by Peter Feher
Gilbert & Sullivan might be the Ohio Light Opera signature, but the company in residence at the College of Wooster each summer has made other traditions out of its love for lyric theater. One curious case is the 1924 operetta The Student Prince, which OLO reprises for a seventh time in a production running through July 29 at Freedlander Theatre.
From the start, the work’s popularity has resembled something of a groundswell. Ignoring early objections from producers, composer Sigmund Romberg and librettist Dorothy Donnelly wound up securing their reputations with this hit. The Student Prince became the longest-running Broadway show of the decade and spawned two film adaptations, including a 1954 version with a star cast of its time.
The piece’s success ebbed in the years that followed. Today, you’re most likely to encounter this sort of sentimental stage story as parody, never done better than the infamous “Springtime for Hitler” sequence from Mel Brooks’ The Producers.
And The Student Prince can’t help but invite the comparison. The plot, taken from a 1901 play, Old Heidelberg, follows a German royal who’s comically torn between love and duty. OLO’s production, directed by Jacob Allen, is complete with Tyrolean dress, militaristic ensemble numbers, and a beer garden set.
Throughout the opening performance on June 30, the young professional cast stayed in complete musical control. Michael Borowitz conducted the orchestra, which was sometimes relegated to the role of oompah band and sometimes given the chance to shine. A highlight was the “Serenade Intermezzo” that begins Act 4, full of sensitive wind and string playing, beautifully accompanied by harp.
The tune for that instrumental moment, “Overhead the Moon Is Beaming,” stands out as one of the score’s best. Its large, intervallic leaps really take a trained voice to pull off, and Benjamin Krumreig as the title character, Prince Karl Franz, gave his delivery of the song in Act 1 a burnished tenor sound. Lauren Nash Silberstein as the local waitress and love interest, Kathie, flashed considerable coloratura skill in the work’s other memorable number, “Come Boys, Let’s All Be Gay, Boys.”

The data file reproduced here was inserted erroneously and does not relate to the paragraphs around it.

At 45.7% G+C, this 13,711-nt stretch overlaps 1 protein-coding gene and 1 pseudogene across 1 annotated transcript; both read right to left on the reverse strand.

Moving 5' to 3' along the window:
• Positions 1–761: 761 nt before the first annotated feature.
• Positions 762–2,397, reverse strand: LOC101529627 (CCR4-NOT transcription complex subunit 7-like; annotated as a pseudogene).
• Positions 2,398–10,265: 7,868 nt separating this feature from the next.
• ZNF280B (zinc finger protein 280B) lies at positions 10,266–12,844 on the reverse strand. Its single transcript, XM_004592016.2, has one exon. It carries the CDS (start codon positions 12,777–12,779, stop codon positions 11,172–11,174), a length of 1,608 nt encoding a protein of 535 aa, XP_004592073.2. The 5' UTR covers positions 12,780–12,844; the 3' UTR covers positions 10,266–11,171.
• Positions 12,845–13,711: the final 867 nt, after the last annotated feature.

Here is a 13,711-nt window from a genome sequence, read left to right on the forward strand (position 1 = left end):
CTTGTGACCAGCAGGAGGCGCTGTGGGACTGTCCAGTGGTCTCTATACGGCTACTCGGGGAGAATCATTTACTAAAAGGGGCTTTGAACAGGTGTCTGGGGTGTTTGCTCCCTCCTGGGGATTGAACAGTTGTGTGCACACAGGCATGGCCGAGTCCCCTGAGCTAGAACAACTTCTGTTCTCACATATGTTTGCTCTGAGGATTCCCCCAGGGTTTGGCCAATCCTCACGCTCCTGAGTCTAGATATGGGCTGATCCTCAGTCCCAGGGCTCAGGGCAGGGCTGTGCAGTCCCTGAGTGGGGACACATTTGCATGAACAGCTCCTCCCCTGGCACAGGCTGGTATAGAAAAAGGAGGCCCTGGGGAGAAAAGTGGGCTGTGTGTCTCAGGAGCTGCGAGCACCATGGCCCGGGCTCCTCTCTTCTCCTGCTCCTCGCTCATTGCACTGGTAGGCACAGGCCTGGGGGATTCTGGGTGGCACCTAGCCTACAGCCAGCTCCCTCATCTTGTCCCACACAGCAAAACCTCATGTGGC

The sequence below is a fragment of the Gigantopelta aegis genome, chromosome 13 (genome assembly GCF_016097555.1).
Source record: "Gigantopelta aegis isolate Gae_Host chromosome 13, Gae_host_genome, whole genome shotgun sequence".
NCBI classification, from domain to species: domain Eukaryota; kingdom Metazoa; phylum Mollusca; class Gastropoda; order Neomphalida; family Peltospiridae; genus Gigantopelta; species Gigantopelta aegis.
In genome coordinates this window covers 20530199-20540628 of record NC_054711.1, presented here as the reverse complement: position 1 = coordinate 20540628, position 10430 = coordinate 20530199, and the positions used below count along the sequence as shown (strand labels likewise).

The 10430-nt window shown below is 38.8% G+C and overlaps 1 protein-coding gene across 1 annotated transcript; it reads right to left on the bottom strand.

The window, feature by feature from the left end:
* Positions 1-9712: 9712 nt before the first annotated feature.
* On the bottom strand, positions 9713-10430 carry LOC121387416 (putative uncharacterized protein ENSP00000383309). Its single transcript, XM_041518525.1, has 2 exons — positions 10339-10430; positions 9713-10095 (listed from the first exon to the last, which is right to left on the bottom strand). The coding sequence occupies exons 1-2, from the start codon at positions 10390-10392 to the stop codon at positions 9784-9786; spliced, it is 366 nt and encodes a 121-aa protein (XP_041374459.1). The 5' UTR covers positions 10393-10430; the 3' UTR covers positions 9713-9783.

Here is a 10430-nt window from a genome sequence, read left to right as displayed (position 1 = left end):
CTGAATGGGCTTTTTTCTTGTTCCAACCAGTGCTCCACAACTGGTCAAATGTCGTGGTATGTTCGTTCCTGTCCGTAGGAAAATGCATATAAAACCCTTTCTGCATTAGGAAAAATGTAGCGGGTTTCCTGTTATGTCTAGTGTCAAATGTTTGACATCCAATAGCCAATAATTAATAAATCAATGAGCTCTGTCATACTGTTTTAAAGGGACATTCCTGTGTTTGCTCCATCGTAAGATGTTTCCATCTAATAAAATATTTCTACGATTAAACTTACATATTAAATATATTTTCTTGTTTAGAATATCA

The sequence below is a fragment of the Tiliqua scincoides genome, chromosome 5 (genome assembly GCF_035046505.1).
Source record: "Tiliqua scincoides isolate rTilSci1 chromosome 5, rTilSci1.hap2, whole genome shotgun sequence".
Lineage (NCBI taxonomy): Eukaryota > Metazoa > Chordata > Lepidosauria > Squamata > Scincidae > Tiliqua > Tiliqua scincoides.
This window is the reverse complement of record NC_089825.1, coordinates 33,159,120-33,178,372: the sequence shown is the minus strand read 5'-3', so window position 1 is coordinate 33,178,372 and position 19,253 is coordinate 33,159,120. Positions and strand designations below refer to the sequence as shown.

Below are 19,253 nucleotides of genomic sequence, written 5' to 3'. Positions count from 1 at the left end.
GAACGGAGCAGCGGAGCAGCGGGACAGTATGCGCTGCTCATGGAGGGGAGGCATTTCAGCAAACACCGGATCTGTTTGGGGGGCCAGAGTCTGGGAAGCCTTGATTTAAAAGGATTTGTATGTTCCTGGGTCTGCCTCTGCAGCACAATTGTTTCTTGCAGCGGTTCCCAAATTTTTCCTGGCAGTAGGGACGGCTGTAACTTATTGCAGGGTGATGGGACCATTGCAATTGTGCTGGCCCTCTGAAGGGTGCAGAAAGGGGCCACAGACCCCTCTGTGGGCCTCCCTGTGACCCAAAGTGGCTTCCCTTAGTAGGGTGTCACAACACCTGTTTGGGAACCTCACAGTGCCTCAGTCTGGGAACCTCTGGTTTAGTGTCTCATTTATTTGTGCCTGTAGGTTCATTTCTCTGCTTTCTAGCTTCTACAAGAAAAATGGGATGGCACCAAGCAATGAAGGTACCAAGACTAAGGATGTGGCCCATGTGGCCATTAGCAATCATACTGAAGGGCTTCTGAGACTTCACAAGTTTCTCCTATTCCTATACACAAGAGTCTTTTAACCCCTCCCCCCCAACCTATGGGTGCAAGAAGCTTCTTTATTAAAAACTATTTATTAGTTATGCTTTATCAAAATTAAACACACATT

Of course, a century after its premiere, not everything about The Student Prince has translated. Karl Franz, accompanied everywhere by a royal retinue, appears less conflicted by love and more just plain petulant. He kisses Kathie in Act 1, and they bid farewell in Act 2 — all before sadly, maturely, and altogether unbelievably saying goodbye for a second time in Act 4.
It was the comedic actors who commanded the stage. Vincent Gover as Lutz and Michelle Pedersen as the Grand Duchess Anastasia committed to ridiculous roles and slapstick bits that less confident performers would shy away from. They helped keep Act 3 alive, even as the plot faded.
Which puts The Student Prince in a funny position. No great story emerges from this piece, but audiences can expect a high level of music-making and an amusing time — which is the tradition of light theater after all. And OLO carries the mantle year after year.
Photos by Matt Dilyard.
Published on ClevelandClassical.com July 20, 2022.
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